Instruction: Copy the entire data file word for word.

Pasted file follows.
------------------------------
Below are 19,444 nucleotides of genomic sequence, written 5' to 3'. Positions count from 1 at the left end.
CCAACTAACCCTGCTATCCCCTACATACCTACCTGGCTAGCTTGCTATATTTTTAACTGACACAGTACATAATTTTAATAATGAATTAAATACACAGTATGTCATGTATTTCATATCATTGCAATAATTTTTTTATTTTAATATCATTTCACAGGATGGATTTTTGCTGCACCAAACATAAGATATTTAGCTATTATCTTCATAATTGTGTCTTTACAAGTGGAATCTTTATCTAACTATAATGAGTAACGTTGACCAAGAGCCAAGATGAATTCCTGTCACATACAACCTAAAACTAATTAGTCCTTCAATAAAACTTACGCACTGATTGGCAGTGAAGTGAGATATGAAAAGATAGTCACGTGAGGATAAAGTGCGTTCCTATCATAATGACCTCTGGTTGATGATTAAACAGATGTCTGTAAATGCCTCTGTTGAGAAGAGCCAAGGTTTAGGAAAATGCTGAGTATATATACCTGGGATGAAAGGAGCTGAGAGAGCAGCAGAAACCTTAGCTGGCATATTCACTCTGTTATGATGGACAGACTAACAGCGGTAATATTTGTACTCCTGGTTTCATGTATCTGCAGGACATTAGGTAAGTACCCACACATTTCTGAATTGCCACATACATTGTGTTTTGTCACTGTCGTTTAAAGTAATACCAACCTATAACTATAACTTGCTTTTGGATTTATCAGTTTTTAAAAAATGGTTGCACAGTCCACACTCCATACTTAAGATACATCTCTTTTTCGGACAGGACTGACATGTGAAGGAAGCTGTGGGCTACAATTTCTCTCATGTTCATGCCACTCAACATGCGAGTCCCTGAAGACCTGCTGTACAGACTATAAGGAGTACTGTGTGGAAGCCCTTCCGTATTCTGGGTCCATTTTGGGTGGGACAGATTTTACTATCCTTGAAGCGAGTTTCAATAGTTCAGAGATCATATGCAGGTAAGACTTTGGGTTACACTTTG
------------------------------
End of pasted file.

Below are 19,444 nucleotides of genomic sequence, written 5' to 3'. Positions count from 1 at the left end.
CCAACTAACCCTGCTATCCCCTACATACCTACCTGGCTAGCTTGCTATATTTTTAACTGACACAGTACATAATTTTAATAATGAATTAAATACACAGTATGTCATGTATTTCATATCATTGCAATAATTTTTTTATTTTAATATCATTTCACAGGATGGATTTTTGCTGCACCAAACATAAGATATTTAGCTATTATCTTCATAATTGTGTCTTTACAAGTGGAATCTTTATCTAACTATAATGAGTAACGTTGACCAAGAGCCAAGATGAATTCCTGTCACATACAACCTAAAACTAATTAGTCCTTCAATAAAACTTACGCACTGATTGGCAGTGAAGTGAGATATGAAAAGATAGTCACGTGAGGATAAAGTGCGTTCCTATCATAATGACCTCTGGTTGATGATTAAACAGATGTCTGTAAATGCCTCTGTTGAGAAGAGCCAAGGTTTAGGAAAATGCTGAGTATATATACCTGGGATGAAAGGAGCTGAGAGAGCAGCAGAAACCTTAGCTGGCATATTCACTCTGTTATGATGGACAGACTAACAGCGGTAATATTTGTACTCCTGGTTTCATGTATCTGCAGGACATTAGGTAAGTACCCACACATTTCTGAATTGCCACATACATTGTGTTTTGTCACTGTCGTTTAAAGTAATACCAACCTATAACTATAACTTGCTTTTGGATTTATCAGTTTTTAAAAAATGGTTGCACAGTCCACACTCCATACTTAAGATACATCTCTTTTTCGGACAGGACTGACATGTGAAGGAAGCTGTGGGCTACAATTTCTCTCATGTTCATGCCACTCAACATGCGAGTCCCTGAAGACCTGCTGTACAGACTATAAGGAGTACTGTGTGGAAGCCCTTCCGTATTCTGGGTCCATTTTGGGTGGGACAGATTTTACTATCCTTGAAGCGAGTTTCAATAGTTCAGAGATCATATGCAGGTAAGACTTTGGGTTACACTTTG